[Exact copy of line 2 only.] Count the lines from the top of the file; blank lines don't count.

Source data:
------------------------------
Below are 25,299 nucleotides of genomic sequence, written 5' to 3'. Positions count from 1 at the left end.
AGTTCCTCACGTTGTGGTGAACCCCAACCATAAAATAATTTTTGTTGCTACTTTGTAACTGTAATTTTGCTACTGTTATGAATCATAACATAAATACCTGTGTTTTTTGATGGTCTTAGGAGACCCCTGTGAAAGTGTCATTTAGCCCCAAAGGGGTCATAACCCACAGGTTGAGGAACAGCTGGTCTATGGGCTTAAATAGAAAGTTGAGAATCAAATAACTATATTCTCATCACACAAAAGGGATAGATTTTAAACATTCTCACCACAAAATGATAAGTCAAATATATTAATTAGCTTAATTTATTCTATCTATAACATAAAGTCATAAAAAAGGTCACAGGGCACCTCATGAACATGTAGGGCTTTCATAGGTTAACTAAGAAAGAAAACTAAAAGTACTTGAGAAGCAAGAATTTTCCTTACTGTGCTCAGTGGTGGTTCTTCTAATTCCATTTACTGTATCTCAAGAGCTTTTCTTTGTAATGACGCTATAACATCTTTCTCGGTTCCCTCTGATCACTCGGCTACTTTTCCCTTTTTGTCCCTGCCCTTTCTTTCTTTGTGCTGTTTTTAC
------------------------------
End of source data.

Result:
AGTTCCTCACGTTGTGGTGAACCCCAACCATAAAATAATTTTTGTTGCTACTTTGTAACTGTAATTTTGCTACTGTTATGAATCATAACATAAATACCTGTGTTTTTTGATGGTCTTAGGAGACCCCTGTGAAAGTGTCATTTAGCCCCAAAGGGGTCATAACCCACAGGTTGAGGAACAGCTGGTCTATGGGCTTAAATAGAAAGTTGAGAATCAAATAACTATATTCTCATCACACAAAAGGGATAGATTTTAAACATTCTCACCACAAAATGATAAGTCAAATATATTAATTAGCTTAATTTATTCTATCTATAACATAAAGTCATAAAAAAGGTCACAGGGCACCTCATGAACATGTAGGGCTTTCATAGGTTAACTAAGAAAGAAAACTAAAAGTACTTGAGAAGCAAGAATTTTCCTTACTGTGCTCAGTGGTGGTTCTTCTAATTCCATTTACTGTATCTCAAGAGCTTTTCTTTGTAATGACGCTATAACATCTTTCTCGGTTCCCTCTGATCACTCGGCTACTTTTCCCTTTTTGTCCCTGCCCTTTCTTTCTTTGTGCTGTTTTTAC